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I found a simple series named the Lebniez series for finding Pi.

$$1 - \frac{1}{3} + \frac{1}{5} - \frac{1}{7} + \frac{1}{9} - \dots = \frac{\pi}{4}$$

I made this in Python. I then realised that because it is an infinite series, and it will give an approximation. Additionally the convergence rate is very slow.

Here is the program I made after learning about series acceleration through the Shank Transform:

def lebniez(n):
    pi = 0
    n = n + 1
    for i in range(1,n):
        if(i % 2 == 1):
            pi -= 1 / (2*i - 1)
        else:
            pi += 1/(2*i - 1)
    pi = abs(4 * pi)
    return pi

def accelrate(n,depth):
    if depth == 1:
        a = lebniez(n + 1)
        b = lebniez(n)
        c = lebniez(n-1)
        return (a*c - b*b)/(a + c - 2*b) 
    a = accelrate(n + 1,depth - 1)
    b = accelrate(n,depth - 1)
    c = accelrate(n-1,depth - 1)
    return (a*c - b*b)/(a + c - 2*b)

I have applied the shank transformation and gotten a new series. After this I continuously apply it recursively. However using recursion has made it very slow. If I keep accelerating the function then after some depth the accuracy starts decreasing.

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Repeated computations

Part of the reason it is slow is that a lot of the computations are repeated many times. For example, if you diagram the calls for accelrate(3,3) you get something like this (where A is a call to accelrate and L is a call to lebniez):

                                                                A(3,3)
                                                                   | 
                      +--------------------------------------------+--------------------------------------------+
                      |                                            |                                            |
                   A(4,2)                                       A(3,2)                                       A(2,2)
                      |                                            |                                            |
       +--------------+--------------+              +--------------+--------------+              +--------------+--------------+
       |              |              |              |              |              |              |              |              |
    A(5,1)         A(4,1)         A(3,1)         A(4,1)         A(3,1)         A(2,1)         A(3,1)         A(2,1)         A(1,1)
       |              |              |              |              |              |              |              |              |
  +----+----+    +----+----+    +----+----+    +----+----+    +----+----+    +----+----+    +----+----+    +----+----+    +----+----+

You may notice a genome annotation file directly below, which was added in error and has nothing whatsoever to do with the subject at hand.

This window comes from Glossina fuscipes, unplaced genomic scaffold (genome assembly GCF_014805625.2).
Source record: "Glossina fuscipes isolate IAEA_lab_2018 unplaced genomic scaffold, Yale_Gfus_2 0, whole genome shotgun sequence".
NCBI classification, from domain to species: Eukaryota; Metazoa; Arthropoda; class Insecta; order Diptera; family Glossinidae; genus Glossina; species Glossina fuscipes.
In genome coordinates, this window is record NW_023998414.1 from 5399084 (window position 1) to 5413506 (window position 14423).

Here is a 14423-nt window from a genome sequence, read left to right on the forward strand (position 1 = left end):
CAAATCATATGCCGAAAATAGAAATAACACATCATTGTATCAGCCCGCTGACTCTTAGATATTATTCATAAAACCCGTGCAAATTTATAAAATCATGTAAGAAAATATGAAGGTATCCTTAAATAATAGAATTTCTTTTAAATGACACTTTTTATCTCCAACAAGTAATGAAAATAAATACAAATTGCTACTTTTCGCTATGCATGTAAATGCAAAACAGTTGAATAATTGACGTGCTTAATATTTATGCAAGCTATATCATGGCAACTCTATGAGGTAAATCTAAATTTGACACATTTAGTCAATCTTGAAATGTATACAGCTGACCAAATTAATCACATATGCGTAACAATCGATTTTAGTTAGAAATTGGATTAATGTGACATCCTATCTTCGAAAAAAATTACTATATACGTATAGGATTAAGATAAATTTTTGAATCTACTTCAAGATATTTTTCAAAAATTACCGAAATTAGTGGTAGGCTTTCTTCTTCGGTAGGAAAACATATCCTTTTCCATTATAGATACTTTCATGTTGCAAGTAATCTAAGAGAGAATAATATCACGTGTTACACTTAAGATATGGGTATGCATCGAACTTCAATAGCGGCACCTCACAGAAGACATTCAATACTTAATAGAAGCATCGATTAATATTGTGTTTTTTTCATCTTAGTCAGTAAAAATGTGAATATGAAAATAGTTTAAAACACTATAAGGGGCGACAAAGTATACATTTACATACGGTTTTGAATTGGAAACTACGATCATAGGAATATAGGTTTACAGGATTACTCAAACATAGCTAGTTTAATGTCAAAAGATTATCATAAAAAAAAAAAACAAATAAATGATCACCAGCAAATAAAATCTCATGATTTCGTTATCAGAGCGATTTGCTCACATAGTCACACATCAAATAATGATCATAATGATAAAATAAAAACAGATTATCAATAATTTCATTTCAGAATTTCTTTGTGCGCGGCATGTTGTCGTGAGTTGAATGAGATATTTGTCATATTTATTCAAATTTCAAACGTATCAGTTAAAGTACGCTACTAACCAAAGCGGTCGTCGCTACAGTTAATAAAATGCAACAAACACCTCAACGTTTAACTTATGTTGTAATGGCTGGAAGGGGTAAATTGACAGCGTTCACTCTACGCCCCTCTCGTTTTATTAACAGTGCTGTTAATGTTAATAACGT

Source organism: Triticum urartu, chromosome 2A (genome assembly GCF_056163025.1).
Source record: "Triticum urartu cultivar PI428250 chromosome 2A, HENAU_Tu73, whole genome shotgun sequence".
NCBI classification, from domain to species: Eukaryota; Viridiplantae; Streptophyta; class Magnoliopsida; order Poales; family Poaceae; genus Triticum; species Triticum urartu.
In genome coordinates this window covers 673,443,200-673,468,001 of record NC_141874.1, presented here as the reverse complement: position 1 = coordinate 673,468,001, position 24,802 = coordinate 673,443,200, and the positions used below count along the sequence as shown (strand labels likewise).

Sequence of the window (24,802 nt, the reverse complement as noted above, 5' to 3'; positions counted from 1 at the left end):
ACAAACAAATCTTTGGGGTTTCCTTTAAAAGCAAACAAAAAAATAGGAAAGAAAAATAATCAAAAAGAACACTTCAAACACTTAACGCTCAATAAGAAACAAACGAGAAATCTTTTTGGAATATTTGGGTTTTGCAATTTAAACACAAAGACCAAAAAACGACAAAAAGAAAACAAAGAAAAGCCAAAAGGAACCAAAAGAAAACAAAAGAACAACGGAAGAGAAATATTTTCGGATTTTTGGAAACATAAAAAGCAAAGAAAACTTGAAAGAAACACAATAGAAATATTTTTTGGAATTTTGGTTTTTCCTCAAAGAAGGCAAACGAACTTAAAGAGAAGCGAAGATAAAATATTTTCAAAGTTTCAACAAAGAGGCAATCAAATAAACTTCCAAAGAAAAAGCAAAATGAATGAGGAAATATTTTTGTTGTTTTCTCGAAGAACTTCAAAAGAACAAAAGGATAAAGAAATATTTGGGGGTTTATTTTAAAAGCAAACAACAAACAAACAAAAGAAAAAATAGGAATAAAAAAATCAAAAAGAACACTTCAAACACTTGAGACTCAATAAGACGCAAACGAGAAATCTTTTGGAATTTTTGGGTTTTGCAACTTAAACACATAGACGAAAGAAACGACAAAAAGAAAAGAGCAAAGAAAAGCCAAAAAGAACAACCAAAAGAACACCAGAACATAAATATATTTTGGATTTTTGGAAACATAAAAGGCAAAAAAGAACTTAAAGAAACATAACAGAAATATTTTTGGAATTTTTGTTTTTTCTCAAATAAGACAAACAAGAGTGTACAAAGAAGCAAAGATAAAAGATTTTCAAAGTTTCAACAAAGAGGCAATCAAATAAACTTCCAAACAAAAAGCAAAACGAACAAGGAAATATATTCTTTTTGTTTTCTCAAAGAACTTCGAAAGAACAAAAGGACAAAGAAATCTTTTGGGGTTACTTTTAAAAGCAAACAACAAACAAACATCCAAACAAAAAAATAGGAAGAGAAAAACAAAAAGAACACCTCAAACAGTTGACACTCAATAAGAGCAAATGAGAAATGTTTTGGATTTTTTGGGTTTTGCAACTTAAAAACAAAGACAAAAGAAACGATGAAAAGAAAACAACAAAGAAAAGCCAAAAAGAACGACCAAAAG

|    |    |    |    |    |    |    |    |    |    |    |    |    |    |    |    |    |    |    |    |    |    |    |    |    |    |
L(6) L(5) L(4) L(5) L(4) L(3) L(4) L(3) L(2) L(5) L(4) L(3) L(4) L(3) L(2) L(3) L(2) L(1) L(4) L(3) L(2) L(3) L(2) L(1) L(2) L(1) L(0)

Notice the repeated calls, like A(4,1) or L(3).

If you were to do this for accelrate(6,6) you would find that lebniez(6) is called 114351 times and there are 591,219 total calls to lebniez(). Also, there 41,361 calls to accelrate(6,1) and a total of 295,204 recursive calls to accelerate().

cache computations

One way to address repeated computations is to use a cache to save previous computations. For example, cache the computation of A(3,1) the first time it is called and reuse it in later computations. functools.lru_cache() can be used like so:

import functools as ft

@ft.lru_cache(maxsize=32)
def lebniez(n):
    pi = 0
    n = n + 1
    for i in range(1,n):
        if(i % 2 == 1):
            pi -= 1 / (2*i - 1)
        else:
            pi += 1/(2*i - 1)
    pi = abs(4 * pi)
    return pi

@ft.lru_cache(maxsize=128)
def accelrate(n,depth):
    if depth == 1:
        a = lebniez(n + 1)
        b = lebniez(n)
        c = lebniez(n-1)
    else:
        a = accelrate(n + 1,depth - 1)
        b = accelrate(n,depth - 1)
        c = accelrate(n-1,depth - 1)

    return (a*c - b*b)/(a + c - 2*b)

Numerical stability

Your second question has to do with the stability of numerical calculations (an entire field of its own). Basically, most calculations on a computer have limited precision (i.e., number of bits) which can cause problems. This article on Floating-point Arithmetic explains it better than I could. Check out the example of computing pi at the end.

Also, this article on the Shanks transformation says the expression you are using, (a*c - b*b)/(a + c - 2*b), is less numerically stable than another expression for the transform, a - (a-b)**2/((a-b)-(b-c)).

| improve this answer | |
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